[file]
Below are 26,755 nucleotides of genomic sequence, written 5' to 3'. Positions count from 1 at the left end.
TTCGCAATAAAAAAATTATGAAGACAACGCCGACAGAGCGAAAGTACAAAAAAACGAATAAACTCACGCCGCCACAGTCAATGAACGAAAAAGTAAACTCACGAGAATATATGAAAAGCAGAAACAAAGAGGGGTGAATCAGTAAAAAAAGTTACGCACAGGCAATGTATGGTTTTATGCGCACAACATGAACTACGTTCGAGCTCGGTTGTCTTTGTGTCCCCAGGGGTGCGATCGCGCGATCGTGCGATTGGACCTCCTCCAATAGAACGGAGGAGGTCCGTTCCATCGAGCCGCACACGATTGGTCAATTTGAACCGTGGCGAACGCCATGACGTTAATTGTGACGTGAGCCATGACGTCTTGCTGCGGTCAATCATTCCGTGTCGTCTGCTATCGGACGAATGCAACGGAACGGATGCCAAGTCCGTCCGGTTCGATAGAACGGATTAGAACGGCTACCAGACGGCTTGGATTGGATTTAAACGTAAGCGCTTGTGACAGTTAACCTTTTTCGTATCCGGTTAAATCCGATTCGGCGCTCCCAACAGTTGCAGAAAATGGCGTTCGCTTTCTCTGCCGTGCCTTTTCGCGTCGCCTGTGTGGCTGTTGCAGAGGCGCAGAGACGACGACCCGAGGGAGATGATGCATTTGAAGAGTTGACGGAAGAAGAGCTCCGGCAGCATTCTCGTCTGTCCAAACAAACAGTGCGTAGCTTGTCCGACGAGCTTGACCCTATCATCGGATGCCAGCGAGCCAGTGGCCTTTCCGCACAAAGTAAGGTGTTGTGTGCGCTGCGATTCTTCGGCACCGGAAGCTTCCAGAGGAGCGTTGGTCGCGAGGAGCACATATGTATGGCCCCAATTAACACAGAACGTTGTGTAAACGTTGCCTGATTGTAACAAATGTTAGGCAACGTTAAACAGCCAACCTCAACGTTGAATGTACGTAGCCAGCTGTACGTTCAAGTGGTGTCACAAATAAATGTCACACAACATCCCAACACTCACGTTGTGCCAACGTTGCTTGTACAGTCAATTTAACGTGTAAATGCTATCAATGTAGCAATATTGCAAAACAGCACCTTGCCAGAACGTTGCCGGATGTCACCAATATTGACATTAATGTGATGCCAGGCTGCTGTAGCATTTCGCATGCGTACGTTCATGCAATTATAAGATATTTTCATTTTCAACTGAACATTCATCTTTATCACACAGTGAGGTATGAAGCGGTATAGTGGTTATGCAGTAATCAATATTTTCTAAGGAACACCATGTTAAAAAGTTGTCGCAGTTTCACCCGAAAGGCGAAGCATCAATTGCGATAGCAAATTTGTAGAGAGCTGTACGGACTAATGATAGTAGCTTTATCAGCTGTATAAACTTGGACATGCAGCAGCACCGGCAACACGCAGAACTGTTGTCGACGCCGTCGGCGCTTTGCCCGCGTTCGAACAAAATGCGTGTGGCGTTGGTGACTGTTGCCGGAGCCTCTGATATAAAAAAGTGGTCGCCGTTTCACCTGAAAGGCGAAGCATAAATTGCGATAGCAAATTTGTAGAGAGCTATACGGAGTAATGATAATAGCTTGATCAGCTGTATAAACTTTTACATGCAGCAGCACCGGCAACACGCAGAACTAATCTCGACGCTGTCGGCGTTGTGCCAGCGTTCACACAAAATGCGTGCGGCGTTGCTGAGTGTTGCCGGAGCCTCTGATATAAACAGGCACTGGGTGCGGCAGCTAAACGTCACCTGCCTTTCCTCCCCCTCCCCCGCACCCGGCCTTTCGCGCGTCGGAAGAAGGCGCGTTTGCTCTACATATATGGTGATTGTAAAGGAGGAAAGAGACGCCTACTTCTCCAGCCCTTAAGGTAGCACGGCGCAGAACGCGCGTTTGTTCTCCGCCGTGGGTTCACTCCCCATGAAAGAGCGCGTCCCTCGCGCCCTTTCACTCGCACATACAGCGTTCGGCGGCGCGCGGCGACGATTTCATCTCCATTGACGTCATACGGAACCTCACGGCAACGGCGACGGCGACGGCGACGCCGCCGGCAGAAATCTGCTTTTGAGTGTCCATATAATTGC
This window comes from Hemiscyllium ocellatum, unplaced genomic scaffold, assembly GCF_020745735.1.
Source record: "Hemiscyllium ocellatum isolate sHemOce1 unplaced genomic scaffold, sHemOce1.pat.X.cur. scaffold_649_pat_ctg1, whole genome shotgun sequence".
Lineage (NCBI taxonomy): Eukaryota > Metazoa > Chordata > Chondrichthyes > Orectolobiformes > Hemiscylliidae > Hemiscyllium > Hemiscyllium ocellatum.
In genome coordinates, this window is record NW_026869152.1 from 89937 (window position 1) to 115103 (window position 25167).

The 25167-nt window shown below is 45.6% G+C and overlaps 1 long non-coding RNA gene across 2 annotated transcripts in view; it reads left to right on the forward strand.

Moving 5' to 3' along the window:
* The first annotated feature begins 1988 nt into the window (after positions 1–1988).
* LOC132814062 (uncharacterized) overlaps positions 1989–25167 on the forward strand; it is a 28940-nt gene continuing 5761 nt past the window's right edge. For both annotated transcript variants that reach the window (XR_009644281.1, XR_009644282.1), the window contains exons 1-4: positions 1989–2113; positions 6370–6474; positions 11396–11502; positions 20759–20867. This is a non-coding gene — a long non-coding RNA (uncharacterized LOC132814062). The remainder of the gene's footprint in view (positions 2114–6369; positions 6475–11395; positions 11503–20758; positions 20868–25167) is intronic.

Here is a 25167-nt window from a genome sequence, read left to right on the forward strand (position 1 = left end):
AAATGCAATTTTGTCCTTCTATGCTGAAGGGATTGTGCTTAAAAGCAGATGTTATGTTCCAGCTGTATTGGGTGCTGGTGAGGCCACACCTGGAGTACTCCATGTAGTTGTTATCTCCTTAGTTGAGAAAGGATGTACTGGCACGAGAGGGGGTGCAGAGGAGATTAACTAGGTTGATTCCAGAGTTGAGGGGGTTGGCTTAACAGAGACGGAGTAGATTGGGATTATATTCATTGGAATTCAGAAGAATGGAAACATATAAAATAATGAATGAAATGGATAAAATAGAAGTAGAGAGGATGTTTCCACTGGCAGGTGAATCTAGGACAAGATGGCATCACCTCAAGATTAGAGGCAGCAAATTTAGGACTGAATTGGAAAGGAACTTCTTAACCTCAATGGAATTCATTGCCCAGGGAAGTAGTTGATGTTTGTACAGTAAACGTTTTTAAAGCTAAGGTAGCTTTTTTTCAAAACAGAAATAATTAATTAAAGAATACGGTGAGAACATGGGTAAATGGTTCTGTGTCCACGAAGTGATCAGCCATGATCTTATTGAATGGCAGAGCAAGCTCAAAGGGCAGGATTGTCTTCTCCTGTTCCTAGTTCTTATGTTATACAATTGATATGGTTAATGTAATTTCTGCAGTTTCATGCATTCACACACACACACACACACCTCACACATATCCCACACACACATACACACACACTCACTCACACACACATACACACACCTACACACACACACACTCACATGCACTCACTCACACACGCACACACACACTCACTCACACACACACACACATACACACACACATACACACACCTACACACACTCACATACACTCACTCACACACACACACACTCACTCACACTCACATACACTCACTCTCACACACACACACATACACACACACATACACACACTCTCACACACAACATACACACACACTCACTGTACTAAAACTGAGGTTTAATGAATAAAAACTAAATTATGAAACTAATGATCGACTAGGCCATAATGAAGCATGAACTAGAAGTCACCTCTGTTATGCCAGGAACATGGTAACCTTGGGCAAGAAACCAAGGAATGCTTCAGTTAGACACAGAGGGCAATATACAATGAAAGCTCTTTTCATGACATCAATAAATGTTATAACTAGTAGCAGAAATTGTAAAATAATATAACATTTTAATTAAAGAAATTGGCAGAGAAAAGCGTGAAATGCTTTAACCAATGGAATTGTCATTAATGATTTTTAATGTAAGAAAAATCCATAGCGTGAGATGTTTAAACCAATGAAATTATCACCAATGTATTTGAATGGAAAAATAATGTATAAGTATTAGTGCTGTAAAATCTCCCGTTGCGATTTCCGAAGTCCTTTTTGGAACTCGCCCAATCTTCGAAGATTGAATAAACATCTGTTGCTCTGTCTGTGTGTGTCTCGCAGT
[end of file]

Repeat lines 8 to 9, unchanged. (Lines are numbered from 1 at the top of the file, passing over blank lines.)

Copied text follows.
Moving 5' to 3' along the window:
* The first annotated feature begins 1988 nt into the window (after positions 1–1988).